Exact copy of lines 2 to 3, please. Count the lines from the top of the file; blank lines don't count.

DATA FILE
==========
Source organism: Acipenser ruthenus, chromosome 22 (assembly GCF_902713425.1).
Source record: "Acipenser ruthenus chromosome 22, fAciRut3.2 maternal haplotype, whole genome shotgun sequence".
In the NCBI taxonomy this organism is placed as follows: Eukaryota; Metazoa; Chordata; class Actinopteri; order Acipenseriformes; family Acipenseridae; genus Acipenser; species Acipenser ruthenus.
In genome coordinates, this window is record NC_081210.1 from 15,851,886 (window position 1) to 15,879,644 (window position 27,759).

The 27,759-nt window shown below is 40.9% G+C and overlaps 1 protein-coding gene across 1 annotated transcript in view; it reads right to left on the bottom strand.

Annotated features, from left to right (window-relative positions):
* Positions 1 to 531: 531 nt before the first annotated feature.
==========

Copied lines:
Source record: "Acipenser ruthenus chromosome 22, fAciRut3.2 maternal haplotype, whole genome shotgun sequence".
In the NCBI taxonomy this organism is placed as follows: Eukaryota; Metazoa; Chordata; class Actinopteri; order Acipenseriformes; family Acipenseridae; genus Acipenser; species Acipenser ruthenus.